You can't say something outrageous. Well, you can, but that would mean something else. You can say something is outrageous, or you can call something outrageous. Or, in the headline shortcut that someone at Reuters or Google or somewhere abused, Iraq bombings can be 'outrageous,' Obama says.
And as for the pirate headline, well, that degree of "says" abuse is a new one on me.
As we tweet and RSS and SMS and MMS and try to broadcast news to ever-tinier devices, of course, every character is sacred, but there is a baseline of literacy below which reputable publishers should not stoop, and the proper use of to say is part of it.
As you know if you've been a copy editor any length of time, and stared at an impossible headline order at some point in the night only to see by deadline time that it was, indeed, possible, there's always a way. I'm not sure whether there was a character to spare in the format for the Gmail news clips from which I took my examples, but observe:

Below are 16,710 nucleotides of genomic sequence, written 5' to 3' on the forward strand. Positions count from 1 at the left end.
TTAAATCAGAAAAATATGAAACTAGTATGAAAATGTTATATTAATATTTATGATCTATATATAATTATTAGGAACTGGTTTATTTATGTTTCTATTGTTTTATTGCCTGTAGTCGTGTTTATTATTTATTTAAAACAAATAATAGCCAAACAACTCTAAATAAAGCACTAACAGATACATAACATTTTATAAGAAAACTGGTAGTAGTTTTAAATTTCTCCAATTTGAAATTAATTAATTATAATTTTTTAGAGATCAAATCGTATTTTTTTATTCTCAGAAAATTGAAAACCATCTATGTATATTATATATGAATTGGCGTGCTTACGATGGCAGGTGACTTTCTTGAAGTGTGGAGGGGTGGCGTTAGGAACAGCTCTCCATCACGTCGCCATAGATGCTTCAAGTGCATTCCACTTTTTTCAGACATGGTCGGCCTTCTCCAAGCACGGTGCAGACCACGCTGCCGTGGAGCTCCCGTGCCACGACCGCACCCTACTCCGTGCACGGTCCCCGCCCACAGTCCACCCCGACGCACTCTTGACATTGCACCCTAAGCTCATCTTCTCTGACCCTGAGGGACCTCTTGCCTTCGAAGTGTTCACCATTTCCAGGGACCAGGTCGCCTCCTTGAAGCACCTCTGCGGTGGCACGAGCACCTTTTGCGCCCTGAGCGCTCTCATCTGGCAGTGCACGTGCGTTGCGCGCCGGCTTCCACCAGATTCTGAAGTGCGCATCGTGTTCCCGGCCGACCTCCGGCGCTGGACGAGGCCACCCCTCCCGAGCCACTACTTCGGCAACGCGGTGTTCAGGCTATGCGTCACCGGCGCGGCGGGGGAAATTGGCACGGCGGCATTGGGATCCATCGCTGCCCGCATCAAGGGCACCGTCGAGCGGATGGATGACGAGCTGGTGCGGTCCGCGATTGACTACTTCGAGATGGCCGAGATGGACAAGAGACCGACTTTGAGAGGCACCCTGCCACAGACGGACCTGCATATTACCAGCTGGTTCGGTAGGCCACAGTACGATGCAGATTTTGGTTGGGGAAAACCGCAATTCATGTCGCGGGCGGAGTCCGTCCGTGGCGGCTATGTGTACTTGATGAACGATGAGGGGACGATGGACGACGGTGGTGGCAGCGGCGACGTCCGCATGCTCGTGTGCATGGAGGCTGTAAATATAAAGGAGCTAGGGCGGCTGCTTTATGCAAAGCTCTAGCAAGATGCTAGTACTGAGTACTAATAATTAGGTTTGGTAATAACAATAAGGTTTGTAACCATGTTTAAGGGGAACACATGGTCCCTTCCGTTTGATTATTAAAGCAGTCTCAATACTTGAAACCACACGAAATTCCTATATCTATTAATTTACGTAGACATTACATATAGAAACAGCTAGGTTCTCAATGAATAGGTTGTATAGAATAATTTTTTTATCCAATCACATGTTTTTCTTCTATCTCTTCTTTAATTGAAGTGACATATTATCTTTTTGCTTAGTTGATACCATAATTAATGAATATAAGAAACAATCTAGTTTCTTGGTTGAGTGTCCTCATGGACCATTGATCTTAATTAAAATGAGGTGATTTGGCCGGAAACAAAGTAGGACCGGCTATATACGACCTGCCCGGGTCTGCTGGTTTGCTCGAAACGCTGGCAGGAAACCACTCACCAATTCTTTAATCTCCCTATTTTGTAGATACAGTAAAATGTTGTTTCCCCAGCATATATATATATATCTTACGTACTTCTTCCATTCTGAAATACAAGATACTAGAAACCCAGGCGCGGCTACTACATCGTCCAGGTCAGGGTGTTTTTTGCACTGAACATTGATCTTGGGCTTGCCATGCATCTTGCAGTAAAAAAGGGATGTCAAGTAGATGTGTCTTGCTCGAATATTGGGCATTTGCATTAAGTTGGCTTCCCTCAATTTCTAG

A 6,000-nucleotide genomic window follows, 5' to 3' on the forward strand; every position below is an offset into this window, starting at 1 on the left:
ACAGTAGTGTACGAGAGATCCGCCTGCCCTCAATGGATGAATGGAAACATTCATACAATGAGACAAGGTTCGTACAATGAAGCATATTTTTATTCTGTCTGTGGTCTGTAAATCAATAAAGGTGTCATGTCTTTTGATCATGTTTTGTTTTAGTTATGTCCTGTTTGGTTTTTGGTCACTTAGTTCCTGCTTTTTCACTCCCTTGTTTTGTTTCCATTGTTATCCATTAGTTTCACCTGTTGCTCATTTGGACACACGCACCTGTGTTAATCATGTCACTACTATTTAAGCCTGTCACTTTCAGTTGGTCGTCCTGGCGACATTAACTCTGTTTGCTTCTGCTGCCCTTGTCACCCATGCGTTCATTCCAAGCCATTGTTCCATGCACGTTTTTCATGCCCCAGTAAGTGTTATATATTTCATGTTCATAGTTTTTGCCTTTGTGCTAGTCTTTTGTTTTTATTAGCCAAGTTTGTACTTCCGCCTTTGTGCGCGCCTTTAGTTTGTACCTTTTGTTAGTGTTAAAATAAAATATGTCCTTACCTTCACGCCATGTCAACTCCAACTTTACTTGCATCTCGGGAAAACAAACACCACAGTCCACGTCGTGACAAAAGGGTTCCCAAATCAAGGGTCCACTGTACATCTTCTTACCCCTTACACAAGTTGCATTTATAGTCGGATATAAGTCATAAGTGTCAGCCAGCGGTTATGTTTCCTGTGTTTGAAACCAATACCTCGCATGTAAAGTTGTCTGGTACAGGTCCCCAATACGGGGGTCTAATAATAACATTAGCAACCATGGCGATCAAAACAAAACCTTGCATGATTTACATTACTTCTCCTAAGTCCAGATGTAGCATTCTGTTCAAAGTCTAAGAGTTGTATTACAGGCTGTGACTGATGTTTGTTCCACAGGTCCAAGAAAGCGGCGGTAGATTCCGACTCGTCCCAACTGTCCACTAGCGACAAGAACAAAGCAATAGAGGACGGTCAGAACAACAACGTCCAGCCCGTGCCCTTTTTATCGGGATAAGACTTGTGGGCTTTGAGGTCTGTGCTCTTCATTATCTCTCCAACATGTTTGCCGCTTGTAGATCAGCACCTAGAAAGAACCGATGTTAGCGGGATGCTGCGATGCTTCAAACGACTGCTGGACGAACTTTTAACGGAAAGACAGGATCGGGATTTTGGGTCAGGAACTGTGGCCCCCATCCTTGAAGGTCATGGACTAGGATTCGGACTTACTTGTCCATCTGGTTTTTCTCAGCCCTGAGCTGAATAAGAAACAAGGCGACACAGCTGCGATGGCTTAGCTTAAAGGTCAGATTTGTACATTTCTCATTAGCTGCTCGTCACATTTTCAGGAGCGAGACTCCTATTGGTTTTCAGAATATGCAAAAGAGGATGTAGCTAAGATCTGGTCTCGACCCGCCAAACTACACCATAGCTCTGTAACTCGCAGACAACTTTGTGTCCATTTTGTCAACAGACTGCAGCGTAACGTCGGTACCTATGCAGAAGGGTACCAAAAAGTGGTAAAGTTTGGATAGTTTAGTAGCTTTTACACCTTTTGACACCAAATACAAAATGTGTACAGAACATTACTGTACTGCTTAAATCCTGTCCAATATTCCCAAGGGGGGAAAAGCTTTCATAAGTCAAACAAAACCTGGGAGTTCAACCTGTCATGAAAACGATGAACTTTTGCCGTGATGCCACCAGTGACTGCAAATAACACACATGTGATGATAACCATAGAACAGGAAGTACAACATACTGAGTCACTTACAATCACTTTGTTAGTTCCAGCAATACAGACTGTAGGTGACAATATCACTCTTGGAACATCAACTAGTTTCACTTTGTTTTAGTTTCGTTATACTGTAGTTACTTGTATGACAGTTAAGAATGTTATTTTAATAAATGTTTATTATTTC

Obama calls Iraq bombings 'outrageous'
Obama calls Iraq attacks 'outrageous'
Obama calls Iraq bombings outrageous
Somali pirates claim to hold British pair
Somali pirates claim to hold 2 Britons
I used to think that the wrongness of President says bill bad and the like was obvious to any decent copy editor, but I was wrong. I've met some very good copy editors in my quarter-century of doing this for whom this was a blind spot. If you have the blind spot, perhaps the following excerpt from the Washington Post stylebook's entry on headlines can help.
Auxiliary verbs and forms of the verb to be may usually be omitted, but they are required in the progressive and after says:
Budget deficit intolerable, candidate says
Candidate calls budget deficit intolerable
Driver held blameless in Beltway crash
Candidate says budget deficit intolerable
Budget deficit said intolerable
Driver said blameless in Beltway crash
Farmers fear river is rising
Farmers fear rising river
Israelis feared PLO was infiltrating
Farmers fear river rising
Israelis feared PLO infiltrating
The verb must be used in an independent clause after a conjunction.
SE mother charged after girl is found stabbed and wandering
SE mother charged after girl found stabbed and wandering